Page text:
THE DEBATE over school choice may be about to take a new turn. For years, reformers of left and right have dueled over whether the best way to shake up poorly performing public schools is to provide parents with the opportunity to switch to private schools (through vouchers) or to allow parents to move their children to better public schools (through public school choice). The federal No Child Left Behind Act, which President George W. Bush signed into law last year, represented a victory for the advocates of public school choice: the law rejected funding for private school vouchers, but did mandate that districts allow children in persistently failing schools to transfer to public schools that perform better.
The law thus established a nationwide test of public school choice as a means of both providing better opportunities for individual kids and creating pressure on schools that are performing poorly.
The early results of that test are now coming in--and they don't look very encouraging.
From coast to coast, school districts large and small report that hardly any students in failing schools are using the choice provisions of the federal law to move to other public schools. Even in some of the nation's largest cities, the number of kids traveling across town to attend better schools on any given morning might not fill a single school bus.
In part, the law's impact may be tempered by parents' inertia, lack of knowledge, or reluctance to upset routines and friendships by removing their children from neighborhood schools. Another problem is the sheer lack of high-quality public school alternatives within reasonable driving distance of many a failing urban school; given the choice between the low-performing school in their own neighborhood and the mediocre school ten miles away, parents may stick to the path of least resistance.
So far there is little evidence that suburban schools are opening their doors to refugees from the urban systems. The federal law encourages such transfers, but does not require them, and most urban superintendents have found litde enthusiasm for the idea among their suburban neighbors. In Dayton, Ohio, for instance, Superintendent Percy Mack says that he was turned down by half a dozen suburban districts when he asked them to accept children from the poorly performing city schools. "Basically what they said was they did not have space within those districts for any of our kids," he says. This is a problem familiar to education reformers: a voluntary 25-year-old program that sends minority students from Boston to surrounding suburban districts has a waiting list that exceeds 12,000 kids because the receiving schools say they don't have enough space to accept more children.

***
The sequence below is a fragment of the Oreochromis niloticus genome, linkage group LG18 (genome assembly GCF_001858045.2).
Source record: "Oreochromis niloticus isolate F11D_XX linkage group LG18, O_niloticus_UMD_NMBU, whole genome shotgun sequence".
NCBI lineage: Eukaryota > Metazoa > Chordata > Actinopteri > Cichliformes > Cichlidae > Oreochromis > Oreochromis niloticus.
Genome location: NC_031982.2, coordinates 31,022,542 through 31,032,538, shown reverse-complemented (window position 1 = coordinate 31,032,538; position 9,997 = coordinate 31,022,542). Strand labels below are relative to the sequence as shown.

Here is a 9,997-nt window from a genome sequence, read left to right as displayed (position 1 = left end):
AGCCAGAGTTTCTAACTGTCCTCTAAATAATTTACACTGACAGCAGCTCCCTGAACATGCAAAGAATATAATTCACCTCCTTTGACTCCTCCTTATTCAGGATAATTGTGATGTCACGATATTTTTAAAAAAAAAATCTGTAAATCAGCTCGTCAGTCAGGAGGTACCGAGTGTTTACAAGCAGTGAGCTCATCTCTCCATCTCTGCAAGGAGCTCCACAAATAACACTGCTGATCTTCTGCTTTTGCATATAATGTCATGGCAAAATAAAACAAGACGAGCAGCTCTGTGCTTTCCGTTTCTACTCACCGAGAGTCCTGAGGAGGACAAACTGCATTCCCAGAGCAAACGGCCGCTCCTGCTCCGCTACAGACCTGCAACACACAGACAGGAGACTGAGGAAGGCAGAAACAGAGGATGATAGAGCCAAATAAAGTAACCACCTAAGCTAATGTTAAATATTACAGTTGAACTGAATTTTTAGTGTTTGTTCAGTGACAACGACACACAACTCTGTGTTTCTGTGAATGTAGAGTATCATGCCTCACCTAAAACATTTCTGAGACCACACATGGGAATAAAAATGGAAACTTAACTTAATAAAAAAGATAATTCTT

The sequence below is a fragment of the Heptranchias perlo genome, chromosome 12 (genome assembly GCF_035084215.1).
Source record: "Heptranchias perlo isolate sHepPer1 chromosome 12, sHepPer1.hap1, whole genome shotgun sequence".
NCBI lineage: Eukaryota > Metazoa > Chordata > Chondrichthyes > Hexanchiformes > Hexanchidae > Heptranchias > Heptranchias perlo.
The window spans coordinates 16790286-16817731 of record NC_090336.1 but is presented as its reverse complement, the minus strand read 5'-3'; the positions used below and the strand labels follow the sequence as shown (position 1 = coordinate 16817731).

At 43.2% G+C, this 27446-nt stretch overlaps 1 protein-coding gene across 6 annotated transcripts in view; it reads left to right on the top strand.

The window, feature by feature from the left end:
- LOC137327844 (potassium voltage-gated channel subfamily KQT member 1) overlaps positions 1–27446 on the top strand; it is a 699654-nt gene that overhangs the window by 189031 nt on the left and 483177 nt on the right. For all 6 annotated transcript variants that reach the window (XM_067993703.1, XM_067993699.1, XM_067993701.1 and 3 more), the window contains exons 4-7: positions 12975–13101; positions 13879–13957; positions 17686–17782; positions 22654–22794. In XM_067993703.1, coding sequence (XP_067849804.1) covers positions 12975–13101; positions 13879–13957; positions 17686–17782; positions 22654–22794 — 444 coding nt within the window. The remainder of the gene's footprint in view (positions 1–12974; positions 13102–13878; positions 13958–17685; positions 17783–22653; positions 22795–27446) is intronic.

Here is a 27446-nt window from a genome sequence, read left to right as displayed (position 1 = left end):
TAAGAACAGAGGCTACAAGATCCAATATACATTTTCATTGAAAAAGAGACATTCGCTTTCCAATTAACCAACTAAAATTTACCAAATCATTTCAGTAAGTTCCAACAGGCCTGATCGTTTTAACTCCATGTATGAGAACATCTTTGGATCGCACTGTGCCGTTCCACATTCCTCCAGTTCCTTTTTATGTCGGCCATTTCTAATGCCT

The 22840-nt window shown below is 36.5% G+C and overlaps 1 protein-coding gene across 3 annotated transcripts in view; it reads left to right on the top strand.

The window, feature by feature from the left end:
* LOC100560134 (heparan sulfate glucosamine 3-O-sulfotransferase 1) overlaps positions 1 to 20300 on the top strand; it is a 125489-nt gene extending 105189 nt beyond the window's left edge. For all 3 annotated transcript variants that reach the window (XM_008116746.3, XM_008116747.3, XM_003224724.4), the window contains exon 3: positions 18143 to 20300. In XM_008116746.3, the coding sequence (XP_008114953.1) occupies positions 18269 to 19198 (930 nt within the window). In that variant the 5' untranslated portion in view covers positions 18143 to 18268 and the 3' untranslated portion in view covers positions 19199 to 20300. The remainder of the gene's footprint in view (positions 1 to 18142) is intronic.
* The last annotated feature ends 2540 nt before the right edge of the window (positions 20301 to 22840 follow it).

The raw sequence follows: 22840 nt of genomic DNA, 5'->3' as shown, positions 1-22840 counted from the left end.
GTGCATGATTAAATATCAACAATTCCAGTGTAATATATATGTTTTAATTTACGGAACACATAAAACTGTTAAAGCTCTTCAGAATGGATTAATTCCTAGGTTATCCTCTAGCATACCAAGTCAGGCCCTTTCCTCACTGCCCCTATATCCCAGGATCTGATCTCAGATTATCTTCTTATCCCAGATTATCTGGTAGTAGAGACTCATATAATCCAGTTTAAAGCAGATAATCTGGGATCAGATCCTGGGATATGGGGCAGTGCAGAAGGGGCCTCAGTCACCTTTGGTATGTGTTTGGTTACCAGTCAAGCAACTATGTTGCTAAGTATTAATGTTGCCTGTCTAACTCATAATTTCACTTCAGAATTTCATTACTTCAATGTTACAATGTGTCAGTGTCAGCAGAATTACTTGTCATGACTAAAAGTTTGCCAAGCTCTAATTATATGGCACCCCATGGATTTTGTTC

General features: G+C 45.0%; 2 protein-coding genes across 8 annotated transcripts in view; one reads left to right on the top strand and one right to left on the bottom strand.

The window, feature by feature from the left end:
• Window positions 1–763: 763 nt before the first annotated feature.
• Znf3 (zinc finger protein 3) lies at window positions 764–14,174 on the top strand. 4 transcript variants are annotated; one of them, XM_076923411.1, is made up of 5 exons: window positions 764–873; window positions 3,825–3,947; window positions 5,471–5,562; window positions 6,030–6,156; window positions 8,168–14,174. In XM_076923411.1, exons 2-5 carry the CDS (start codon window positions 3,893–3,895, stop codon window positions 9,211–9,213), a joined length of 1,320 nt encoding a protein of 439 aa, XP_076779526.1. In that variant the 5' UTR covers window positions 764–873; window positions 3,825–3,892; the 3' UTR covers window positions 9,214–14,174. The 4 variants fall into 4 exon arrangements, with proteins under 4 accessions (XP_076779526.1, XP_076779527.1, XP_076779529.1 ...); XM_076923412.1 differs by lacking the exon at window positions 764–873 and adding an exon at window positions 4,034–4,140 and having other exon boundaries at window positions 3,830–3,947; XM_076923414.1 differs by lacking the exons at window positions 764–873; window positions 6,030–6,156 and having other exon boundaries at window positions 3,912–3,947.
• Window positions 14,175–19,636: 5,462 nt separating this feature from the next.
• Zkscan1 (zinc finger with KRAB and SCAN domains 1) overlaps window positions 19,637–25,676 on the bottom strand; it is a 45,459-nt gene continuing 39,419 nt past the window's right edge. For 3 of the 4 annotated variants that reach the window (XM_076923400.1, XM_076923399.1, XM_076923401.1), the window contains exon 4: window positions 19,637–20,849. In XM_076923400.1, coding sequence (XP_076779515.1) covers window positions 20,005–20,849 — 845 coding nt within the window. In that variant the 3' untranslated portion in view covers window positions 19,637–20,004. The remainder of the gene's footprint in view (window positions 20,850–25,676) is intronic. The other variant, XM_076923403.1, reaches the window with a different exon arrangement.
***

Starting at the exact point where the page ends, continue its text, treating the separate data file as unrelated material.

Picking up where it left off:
These obstacles are compounded by the fact that few districts are making it easy for parents to exercise their right to choose or to avail themselves of the related option that offers "supplemental services," such as after-school tutoring, to students who remain in schools that have failed to improve student performance.
Massive resistance might be too strong a term to describe the way in which local school officials are implementing these new options for parents. But not by much. Using both subtle and overt strategies, school districts of every size have made it difficult for parents of children in failing schools even to learn about the new choices, and they have structured the programs in ways that make them less attractive to the parents who might be interested. "The only way you make something like this work is to fully inform parents what their options are and how to exercise their options, and school superintendents aren't doing that," says William L. Taylor, chairman of the Citizens Commission on Civil Rights, a liberal advocacy group.
The lack of enthusiasm--and in some cases overt hostility--toward the new requirements underscores the difficulty of implementing any reform that requires school districts to impose changes that challenge their bureaucratic self-interest. …